Mumbai, April 6: The Sharad Pawar-headed Board of Control for Cricket in India (BCCI) has, in a truly dramatic move, offered the interim coach’s job to former captain Ravi Shastri.
The designation, though, could be that of cricket manager.
Confirmation came from the straight-talking Shastri, even though BCCI mandarins kept insisting no decision had been taken on who should succeed Greg Chappell --- be it only for next month’s tour of Bangladesh or more permanently.
The May 10-29 tour involves two Tests and three ODIs.
“I’ve requested the BCCI to wait for at least 24 hours. I’ve got contractual obligations with ESPN and I’m obliged to first have a word with them,” Shastri told The Telegraph minutes before boarding a Jet Airways flight to Singapore.
A member of the 1983 World Cup-winning squad, Shastri is busy with current edition-related work there.
The offer came on a day when Team India’s awful World Cup performance was reviewed by the office-bearers and special invitees (former presidents Inderjit Singh Bindra and Raj Singh Dungarpur). Also, by seven former captains, including Shastri.
Among the office-bearers, vice-president (North) Lalit Modi alone was absent.
Asked if he would consider a regular contract, Shastri said: “At this moment, I’m just thinking about Bangladesh. You must appreciate I can’t say more.…”
His tone, by the way, was pretty enthusiastic.
Respected for being astute, Shastri would have made a terrific captain, but only got the job in one Test (India won) and a few ODIs --- all in a stand-in capacity.
Given that he played first-class cricket till 1994, Shastri is seen to have a “contemporary” mind and it won't surprise if the BCCI invites him to come on board 24x7.
That the 44-year-old is the no-nonsense sort suggests that the BCCI wants to rein in the players, particularly a few seniors.
Chappell hasn’t been asked to reconsider not wanting an extension once his contract ends on April 29, but the BCCI has sent a clear message by turning to Shastri.
However, Chappell has been asked by Pawar to continue his 23-month association with Indian cricket, possibly as a consultant focusing on emerging cricketers.
Apparently, he has sought time to make up his mind. The Chappells were to leave for Australia tonight itself, but have deferred their departure owing to “fatigue”.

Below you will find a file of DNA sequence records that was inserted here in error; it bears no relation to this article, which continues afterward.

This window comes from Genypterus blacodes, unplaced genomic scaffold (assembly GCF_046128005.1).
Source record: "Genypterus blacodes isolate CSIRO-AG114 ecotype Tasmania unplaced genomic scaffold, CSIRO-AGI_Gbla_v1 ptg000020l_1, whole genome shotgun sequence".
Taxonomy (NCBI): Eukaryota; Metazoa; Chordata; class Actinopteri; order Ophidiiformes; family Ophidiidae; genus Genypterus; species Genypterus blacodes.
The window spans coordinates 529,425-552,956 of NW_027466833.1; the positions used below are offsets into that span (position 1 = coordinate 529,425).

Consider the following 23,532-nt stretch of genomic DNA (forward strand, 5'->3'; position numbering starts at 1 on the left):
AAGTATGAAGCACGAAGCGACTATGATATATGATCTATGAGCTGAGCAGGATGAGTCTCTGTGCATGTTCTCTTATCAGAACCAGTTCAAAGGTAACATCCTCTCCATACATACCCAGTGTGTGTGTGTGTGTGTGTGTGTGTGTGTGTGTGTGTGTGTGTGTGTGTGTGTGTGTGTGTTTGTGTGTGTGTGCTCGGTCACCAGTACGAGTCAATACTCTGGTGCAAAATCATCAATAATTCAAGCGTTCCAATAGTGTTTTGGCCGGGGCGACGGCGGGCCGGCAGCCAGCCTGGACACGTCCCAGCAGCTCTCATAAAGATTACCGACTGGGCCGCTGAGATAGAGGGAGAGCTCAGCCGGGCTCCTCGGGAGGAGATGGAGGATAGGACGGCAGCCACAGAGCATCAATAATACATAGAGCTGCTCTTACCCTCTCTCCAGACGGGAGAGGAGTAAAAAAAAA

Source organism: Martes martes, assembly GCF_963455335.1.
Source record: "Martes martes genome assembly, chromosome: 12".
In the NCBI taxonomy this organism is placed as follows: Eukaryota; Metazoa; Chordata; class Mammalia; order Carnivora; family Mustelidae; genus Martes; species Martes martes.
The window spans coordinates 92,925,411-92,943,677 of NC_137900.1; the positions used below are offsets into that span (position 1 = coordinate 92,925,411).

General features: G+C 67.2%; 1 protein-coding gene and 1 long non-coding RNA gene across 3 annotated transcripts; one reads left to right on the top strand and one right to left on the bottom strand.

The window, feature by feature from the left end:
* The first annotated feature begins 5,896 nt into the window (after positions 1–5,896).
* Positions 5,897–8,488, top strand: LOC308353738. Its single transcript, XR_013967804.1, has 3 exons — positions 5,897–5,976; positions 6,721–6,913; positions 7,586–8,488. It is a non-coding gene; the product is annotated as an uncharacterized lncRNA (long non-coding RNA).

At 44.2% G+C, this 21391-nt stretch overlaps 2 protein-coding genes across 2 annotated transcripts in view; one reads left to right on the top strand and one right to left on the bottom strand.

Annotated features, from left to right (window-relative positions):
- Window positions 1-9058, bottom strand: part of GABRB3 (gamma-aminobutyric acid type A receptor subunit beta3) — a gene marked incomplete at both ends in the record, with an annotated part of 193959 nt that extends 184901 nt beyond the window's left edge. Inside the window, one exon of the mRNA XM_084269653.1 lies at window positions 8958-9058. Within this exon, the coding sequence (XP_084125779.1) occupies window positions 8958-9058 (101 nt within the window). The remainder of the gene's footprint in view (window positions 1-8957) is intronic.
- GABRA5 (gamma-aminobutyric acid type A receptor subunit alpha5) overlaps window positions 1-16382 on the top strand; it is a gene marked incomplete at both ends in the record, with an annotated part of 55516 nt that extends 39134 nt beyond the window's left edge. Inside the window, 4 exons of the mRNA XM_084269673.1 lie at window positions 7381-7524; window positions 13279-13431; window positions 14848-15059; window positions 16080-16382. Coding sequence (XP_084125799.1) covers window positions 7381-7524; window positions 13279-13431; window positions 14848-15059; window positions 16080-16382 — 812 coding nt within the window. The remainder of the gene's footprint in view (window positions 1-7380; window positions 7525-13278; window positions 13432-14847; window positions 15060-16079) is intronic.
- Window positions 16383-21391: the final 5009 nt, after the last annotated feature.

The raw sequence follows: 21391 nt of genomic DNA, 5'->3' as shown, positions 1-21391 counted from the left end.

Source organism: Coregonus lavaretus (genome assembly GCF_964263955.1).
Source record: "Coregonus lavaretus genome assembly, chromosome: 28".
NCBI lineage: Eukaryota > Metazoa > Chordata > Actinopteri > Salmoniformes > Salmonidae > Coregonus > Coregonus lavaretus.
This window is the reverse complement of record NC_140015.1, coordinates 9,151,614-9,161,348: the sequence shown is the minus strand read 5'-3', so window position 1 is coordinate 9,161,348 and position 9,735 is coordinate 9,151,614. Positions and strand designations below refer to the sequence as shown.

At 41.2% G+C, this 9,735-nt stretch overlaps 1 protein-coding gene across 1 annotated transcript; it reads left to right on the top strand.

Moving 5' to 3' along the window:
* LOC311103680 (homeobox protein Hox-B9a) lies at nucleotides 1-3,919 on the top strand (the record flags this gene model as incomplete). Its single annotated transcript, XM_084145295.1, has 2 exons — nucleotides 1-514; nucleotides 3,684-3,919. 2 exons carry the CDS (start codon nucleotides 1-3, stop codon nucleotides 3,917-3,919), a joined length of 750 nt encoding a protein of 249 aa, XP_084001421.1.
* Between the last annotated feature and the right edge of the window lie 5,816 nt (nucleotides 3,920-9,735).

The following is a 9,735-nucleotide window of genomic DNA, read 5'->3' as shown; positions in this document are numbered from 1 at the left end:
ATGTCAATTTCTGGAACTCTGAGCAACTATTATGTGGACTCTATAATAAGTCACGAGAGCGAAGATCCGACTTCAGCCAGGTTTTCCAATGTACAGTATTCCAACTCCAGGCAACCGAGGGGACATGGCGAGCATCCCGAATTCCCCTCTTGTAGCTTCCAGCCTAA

According to well-placed sources, Chappell made a “very impressive” 90-minute audio-visual presentation listing why Team India did “so badly” in the World Cup and why it ought not to have crashed out in the first round.
Chappell didn’t blame individuals, but spoke at length about the areas where the system needs to be strengthened. A BCCI communication stated that the coach accepted he was “partly responsible” for the debacle.
If only Chappell had helped the Rahul Dravids play as impressively as his presentation.
Contrary to speculation in different quarters, manager Sanjay Jagdale didn’t recommend disciplinary action against any player. His report was largely general in nature but he favoured giving more opportunities to youngsters.
Incidentally, during the course of the review, somebody with influence suggested that the BCCI bring back New Zealander John Wright, who’d been coach from November 2000 to April 2005.
Some, of course, feel the BCCI should “tap” Dav Whatmore, who is currently with Bangladesh. A detailed debate is bound to take place --- unless Shastri accepts the offer --- during tomorrow’s working committee meeting.
Dravid, meanwhile, interacted with the mandarins after Chappell and Jagdale and “accepted” responsibility on behalf of his team. Indications are that he will keep the captaincy.
Kapil’s contract tips
In what is seen as very significant, former captain Kapil Dev has suggested that the Board of Control for Cricket in India (BCCI) ensure no player has performance-driven endorsement contracts.
“It’s a suggestion that’s going to be debated by the working committee. The BCCI has to put its foot down if players have contracts which, for example, state that a century will fetch a bonus. Cricket is a team sport and individual performances must not be encouraged,” Kapil told The Telegraph.
Besides, Kapil and the six other former captains who attended today’s review, have called for a limit on the number of endorsements.
The suggestion should encourage team spirit as, often, the ones who aren’t wooed by private sponsors begin to harbour somewhat of a grudge against those in demand.